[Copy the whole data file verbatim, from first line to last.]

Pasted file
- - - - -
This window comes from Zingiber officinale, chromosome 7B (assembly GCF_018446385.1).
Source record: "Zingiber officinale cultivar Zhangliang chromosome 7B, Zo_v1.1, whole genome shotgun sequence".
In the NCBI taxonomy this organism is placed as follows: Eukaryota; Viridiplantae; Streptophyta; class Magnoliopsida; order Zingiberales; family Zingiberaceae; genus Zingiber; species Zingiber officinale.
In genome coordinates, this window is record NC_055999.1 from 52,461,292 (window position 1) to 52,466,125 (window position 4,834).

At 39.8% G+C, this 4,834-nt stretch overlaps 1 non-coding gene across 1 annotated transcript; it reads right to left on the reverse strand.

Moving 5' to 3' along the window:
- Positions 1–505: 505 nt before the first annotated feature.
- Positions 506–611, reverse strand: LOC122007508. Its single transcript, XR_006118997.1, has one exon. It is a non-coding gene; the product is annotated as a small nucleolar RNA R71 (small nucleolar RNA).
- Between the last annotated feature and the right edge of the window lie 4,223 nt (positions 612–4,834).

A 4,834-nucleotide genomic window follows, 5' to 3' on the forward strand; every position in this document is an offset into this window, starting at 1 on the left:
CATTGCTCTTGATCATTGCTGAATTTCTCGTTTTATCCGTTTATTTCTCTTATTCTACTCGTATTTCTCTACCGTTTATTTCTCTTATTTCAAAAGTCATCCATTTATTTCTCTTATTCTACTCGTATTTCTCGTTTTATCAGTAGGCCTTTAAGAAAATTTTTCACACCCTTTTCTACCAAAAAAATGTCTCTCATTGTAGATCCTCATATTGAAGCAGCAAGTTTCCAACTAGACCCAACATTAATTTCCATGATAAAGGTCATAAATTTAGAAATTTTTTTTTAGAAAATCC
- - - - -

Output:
This window comes from Zingiber officinale, chromosome 7B (assembly GCF_018446385.1).
Source record: "Zingiber officinale cultivar Zhangliang chromosome 7B, Zo_v1.1, whole genome shotgun sequence".
In the NCBI taxonomy this organism is placed as follows: Eukaryota; Viridiplantae; Streptophyta; class Magnoliopsida; order Zingiberales; family Zingiberaceae; genus Zingiber; species Zingiber officinale.
In genome coordinates, this window is record NC_055999.1 from 52,461,292 (window position 1) to 52,466,125 (window position 4,834).

At 39.8% G+C, this 4,834-nt stretch overlaps 1 non-coding gene across 1 annotated transcript; it reads right to left on the reverse strand.

Moving 5' to 3' along the window:
- Positions 1–505: 505 nt before the first annotated feature.
- Positions 506–611, reverse strand: LOC122007508. Its single transcript, XR_006118997.1, has one exon. It is a non-coding gene; the product is annotated as a small nucleolar RNA R71 (small nucleolar RNA).
- Between the last annotated feature and the right edge of the window lie 4,223 nt (positions 612–4,834).

A 4,834-nucleotide genomic window follows, 5' to 3' on the forward strand; every position in this document is an offset into this window, starting at 1 on the left:
CATTGCTCTTGATCATTGCTGAATTTCTCGTTTTATCCGTTTATTTCTCTTATTCTACTCGTATTTCTCTACCGTTTATTTCTCTTATTTCAAAAGTCATCCATTTATTTCTCTTATTCTACTCGTATTTCTCGTTTTATCAGTAGGCCTTTAAGAAAATTTTTCACACCCTTTTCTACCAAAAAAATGTCTCTCATTGTAGATCCTCATATTGAAGCAGCAAGTTTCCAACTAGACCCAACATTAATTTCCATGATAAAGGTCATAAATTTAGAAATTTTTTTTTAGAAAATCC